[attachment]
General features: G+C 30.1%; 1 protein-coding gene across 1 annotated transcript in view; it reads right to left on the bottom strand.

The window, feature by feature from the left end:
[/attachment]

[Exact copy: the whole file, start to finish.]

General features: G+C 30.1%; 1 protein-coding gene across 1 annotated transcript in view; it reads right to left on the bottom strand.

The window, feature by feature from the left end: